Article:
Darwin: Variation of Plants and Animals
Before giving a summary on Bud-variation I will discuss some singular and anomalous cases, which are more or less closely related to this same subject. I will begin with the famous case of Adam's laburnum or Cytisus adami, a form or hybrid intermediate between two very distinct species, namely, C. laburnum and purpureus, the common and purple laburnum; but as this tree has often been described, I will be as brief as I can.
91. For analogous facts see Braun 'Rejuvenescence' in 'Ray Soc. Bot. Mem.' 1853 page 320; and 'Gardener's Chronicle' 1842 page 397; also Braun in 'Sitzungsberichte der Ges. naturforschender Freunde' June 1873 page 63.
92. 'Journal of Hort. Soc.' volume 2 1847 page 100.
93. See 'Transact. of Hort. Congress of Amsterdam' 1865; but I owe most of the following information to Prof. Caspary's letters.
94. 'Nouvelles Archives du Museum' tome 1 page 143.
95. See on this head Naudin ibid page 141.
96. Braun in 'Bot. Mem. Ray. Soc.' 1853 page 23.
97. This hybrid has never been described. It is exactly intermediate in foliage, time of flowering, dark striae at the base of the standard petal, hairiness of the ovarium, and in almost every other character, between C. laburnum and alpinus; but it approaches the former species more nearly in colour, and exceeds it in the length of the racemes. We have before seen that 20.3 per cent of its pollen-grains are ill-formed and worthless. My plant, though growing not above thirty or forty yards from both parent-species, during some seasons yielded no good seeds; but in 1866 it was unusually fertile, and its long racemes produced from one to occasionally even four pods. Many of the pods contained no good seeds, but generally they contained a single apparently good seed, sometimes two, and in one case three seeds. Some of these seeds germinated, and I raised two trees from them; one resembles the present form; the other has a remarkable dwarf character with small leaves, but has not yet flowered.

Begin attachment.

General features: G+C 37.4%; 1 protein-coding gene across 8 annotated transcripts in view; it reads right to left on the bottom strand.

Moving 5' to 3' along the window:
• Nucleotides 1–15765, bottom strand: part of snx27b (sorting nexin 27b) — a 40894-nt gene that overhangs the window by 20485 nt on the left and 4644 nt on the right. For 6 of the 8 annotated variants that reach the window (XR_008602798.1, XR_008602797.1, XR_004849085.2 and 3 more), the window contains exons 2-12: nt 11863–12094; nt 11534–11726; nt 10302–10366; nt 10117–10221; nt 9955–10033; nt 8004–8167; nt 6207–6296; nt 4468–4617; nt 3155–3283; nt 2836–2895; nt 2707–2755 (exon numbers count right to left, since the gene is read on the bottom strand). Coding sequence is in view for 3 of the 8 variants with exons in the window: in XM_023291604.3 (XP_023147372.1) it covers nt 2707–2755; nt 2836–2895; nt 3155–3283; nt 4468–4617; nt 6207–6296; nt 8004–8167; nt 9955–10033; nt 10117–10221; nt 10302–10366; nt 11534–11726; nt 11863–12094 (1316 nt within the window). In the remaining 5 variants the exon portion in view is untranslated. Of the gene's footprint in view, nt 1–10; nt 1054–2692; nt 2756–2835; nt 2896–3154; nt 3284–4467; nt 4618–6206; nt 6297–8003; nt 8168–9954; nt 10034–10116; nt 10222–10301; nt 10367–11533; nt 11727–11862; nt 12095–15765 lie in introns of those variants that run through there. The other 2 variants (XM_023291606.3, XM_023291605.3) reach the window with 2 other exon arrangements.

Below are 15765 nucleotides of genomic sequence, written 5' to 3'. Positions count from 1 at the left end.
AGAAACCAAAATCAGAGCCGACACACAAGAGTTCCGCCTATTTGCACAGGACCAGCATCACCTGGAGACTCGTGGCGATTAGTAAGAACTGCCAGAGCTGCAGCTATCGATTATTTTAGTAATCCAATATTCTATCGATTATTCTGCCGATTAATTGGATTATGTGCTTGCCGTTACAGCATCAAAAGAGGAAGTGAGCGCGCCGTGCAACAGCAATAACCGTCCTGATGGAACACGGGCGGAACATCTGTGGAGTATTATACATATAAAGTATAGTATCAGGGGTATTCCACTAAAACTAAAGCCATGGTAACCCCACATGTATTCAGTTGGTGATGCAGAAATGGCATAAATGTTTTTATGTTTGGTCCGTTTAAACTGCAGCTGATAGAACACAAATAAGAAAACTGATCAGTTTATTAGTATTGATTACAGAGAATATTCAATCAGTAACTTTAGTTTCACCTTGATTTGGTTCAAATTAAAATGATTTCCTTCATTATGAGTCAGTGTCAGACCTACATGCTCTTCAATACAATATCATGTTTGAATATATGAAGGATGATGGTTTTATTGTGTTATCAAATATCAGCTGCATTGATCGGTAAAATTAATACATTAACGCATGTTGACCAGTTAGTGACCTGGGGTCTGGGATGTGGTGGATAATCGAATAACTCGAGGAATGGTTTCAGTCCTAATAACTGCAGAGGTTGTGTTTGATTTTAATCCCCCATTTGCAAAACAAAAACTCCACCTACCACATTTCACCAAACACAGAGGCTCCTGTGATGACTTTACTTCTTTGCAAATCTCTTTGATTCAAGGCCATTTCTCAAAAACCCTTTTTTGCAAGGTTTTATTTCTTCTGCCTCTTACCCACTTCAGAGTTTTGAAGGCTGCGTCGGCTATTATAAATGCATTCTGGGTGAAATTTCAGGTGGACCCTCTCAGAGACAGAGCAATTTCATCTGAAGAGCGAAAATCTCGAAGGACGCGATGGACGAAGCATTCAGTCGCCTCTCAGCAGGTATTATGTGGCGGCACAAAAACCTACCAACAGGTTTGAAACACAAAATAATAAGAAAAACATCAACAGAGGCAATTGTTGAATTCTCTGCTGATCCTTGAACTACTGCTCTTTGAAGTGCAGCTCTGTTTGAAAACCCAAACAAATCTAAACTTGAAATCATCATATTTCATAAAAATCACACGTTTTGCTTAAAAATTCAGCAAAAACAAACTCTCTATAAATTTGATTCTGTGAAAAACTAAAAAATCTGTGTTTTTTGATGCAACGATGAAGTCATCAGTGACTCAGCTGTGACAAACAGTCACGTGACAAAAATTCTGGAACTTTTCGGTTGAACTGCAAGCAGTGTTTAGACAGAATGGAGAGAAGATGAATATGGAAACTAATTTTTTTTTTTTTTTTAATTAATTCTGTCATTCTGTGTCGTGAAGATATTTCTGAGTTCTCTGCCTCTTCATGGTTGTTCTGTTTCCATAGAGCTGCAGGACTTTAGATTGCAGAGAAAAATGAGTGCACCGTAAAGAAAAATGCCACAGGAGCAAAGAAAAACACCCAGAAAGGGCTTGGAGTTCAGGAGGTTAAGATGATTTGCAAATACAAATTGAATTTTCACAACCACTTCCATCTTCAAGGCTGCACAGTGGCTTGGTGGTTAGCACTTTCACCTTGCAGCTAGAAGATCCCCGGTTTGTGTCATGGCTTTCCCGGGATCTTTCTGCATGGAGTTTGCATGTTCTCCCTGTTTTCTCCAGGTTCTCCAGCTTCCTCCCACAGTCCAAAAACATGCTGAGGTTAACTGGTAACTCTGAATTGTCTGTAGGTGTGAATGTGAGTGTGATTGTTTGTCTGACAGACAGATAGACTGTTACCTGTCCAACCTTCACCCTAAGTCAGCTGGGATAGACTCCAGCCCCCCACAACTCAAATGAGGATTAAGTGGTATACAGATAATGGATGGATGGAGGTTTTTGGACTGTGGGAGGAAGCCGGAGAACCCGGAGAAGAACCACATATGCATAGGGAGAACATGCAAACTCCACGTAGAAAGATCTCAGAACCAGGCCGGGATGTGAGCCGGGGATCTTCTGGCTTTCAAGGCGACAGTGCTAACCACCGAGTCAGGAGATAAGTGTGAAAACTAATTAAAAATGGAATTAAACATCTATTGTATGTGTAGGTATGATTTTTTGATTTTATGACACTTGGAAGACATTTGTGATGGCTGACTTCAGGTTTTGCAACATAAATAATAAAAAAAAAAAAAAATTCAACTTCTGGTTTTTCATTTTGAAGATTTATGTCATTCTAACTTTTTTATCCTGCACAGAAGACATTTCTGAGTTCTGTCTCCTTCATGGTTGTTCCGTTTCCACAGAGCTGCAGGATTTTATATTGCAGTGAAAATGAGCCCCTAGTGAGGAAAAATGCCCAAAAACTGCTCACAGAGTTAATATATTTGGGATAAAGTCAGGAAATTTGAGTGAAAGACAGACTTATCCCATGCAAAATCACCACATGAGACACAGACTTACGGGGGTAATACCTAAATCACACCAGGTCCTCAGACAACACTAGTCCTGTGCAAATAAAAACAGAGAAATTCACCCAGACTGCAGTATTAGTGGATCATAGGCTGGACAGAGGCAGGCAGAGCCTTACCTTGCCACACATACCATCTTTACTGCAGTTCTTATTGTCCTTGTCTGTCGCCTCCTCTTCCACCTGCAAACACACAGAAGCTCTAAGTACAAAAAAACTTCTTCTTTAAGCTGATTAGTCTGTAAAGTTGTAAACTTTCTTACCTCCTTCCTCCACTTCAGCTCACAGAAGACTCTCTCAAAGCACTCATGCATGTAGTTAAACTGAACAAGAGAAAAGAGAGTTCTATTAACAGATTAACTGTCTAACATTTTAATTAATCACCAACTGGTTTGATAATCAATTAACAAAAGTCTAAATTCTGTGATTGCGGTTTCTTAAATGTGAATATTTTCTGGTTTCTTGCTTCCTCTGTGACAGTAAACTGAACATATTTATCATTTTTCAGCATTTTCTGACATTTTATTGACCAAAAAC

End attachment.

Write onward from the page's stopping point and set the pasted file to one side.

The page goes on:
98. 'Annales de la Soc. de l'Hort. de Paris' tome 7 1830 page 93.
99. An account was given in the 'Gardener's Chronicle' 1857 pages 382, 400, of a common laburnum on which grafts of C. purpureus had been inserted, and which gradually assumed the character of C. adami; but I have little doubt that C. adami had been sold to the purchaser, who was not a botanist, in the place of C. purpureus. I have ascertained that this occurred in another instance.